The woman who gave him the one thing no other wife could, a son, was gone. The country grieved the death of the queen just days after they celebrated the birth of an heir. Edward VI.

Edward, at the age of 9 became king upon his father's death on January 28th, 1447. The king was 55 when he died. Edward served as king for 6 years when he became ill. He had several small rebounds but was never able to beat his illness which today some historians believe it was tuberculosis. 

By Circle of William Scrots - Sotheby's London, 04 July 2012, Sale L12033, Lot 10; direct link: [1], Public Domain,

Today is the last day to enter my giveaway! I'm giving away a copy of my new release, a Charleston Theme Basket, and a $50 Amazon Gift Card. Be sure to follow the link to enter!

A broken heart, a controlling father, and an intrusive Scot leave Charlotte Jackson reeling. Accused of stealing an heirloom pin, she must choose between an unwanted marriage and the ruin of her family name. With the futures of her three younger sisters at stake, as well as her own reputation, Charlotte must navigate through injustice to find forgiveness and true happiness.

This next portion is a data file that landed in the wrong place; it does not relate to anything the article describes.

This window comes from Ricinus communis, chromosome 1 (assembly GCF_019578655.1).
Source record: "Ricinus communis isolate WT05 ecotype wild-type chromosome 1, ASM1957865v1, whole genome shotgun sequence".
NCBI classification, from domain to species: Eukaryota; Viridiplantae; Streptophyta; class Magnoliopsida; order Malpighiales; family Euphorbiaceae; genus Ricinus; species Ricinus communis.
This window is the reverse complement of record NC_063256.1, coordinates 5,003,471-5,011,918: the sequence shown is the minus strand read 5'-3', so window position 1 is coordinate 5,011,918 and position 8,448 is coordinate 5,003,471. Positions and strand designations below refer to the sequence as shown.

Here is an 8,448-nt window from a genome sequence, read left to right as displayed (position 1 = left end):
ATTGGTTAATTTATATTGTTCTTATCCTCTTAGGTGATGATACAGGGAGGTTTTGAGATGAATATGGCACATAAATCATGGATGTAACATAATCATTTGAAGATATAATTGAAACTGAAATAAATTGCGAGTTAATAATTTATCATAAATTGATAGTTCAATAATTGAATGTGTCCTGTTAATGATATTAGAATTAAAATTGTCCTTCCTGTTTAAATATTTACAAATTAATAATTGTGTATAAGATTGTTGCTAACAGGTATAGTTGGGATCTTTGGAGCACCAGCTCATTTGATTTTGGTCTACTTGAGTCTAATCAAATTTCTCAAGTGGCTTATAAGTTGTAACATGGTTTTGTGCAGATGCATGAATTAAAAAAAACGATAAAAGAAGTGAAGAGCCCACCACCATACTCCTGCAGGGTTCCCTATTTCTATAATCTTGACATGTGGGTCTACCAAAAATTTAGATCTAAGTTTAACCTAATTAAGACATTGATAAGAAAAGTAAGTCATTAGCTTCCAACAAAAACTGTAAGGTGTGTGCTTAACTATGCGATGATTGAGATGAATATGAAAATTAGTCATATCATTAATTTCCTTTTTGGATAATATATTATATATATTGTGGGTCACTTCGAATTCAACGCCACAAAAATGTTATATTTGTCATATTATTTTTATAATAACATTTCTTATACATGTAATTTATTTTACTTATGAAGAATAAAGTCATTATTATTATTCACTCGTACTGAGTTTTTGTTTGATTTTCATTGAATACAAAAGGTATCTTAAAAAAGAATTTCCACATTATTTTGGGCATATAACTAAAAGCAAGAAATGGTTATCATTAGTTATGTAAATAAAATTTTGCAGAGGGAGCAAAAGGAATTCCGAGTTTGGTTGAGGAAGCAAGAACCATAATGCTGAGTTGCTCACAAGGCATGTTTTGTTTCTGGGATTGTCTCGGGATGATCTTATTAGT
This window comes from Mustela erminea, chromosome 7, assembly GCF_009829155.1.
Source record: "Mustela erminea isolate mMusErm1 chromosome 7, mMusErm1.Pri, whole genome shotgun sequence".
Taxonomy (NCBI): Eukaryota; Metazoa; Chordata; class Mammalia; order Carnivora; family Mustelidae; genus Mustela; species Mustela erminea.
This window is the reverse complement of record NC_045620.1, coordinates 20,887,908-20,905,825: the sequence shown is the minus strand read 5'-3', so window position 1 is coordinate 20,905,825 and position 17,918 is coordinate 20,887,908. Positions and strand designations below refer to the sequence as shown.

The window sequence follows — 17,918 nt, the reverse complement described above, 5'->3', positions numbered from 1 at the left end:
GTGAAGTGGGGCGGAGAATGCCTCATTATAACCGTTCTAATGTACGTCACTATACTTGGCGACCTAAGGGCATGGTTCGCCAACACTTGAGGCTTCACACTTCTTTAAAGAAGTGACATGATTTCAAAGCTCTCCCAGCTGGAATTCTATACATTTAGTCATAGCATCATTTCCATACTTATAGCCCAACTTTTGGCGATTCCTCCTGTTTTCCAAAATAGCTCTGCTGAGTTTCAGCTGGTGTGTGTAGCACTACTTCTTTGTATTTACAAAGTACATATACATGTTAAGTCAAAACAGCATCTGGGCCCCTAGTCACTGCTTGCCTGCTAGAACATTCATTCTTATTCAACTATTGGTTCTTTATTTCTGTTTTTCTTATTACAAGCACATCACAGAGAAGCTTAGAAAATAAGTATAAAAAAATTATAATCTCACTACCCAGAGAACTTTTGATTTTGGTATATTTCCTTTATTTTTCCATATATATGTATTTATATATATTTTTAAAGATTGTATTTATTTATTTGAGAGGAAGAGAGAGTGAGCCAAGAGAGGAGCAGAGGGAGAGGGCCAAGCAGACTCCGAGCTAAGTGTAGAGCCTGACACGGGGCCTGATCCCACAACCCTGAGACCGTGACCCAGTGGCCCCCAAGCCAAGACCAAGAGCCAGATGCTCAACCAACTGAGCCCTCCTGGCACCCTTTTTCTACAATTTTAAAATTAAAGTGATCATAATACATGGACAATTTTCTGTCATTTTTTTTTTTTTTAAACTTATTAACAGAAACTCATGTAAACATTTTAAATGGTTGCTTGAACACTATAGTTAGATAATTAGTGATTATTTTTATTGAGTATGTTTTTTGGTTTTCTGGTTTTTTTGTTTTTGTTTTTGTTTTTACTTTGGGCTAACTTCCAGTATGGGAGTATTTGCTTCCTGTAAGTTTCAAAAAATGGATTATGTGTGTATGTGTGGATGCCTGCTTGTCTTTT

Eager to find the traitor that caused the death of his brother, Duncan Mackenzie comes to America and attempts to fit in with Charleston society. But when the headstrong Charlotte catches his eye, Duncan takes on a second mission—acquiring the lass's hand. After being spurned several times, he uses unconventional ways of winning her heart.
Debbie Lynne Costello is the author of Sword of Forgiveness, Amazon's #1 seller for Historical Christian Romance. She has enjoyed writing stories since she was eight years old. She raised her family and then embarked on her own career of writing the stories that had been begging to be told. She and her husband have four children and live in upstate South Carolina with their 4 horses, 3 dogs, 6 ducks, and miniature donkey.


  1. Great post! I wonder why Jane accepted that locket, given her response to Henry's other overtures. I find it tragic that she passed, though, and that the child wasn't healthy.

  2. I know, Connie. I have wondered that same thing. She had to know that Anne suspected. And then to give the king what he wanted and to not be able to raise her child. Heart-breaking.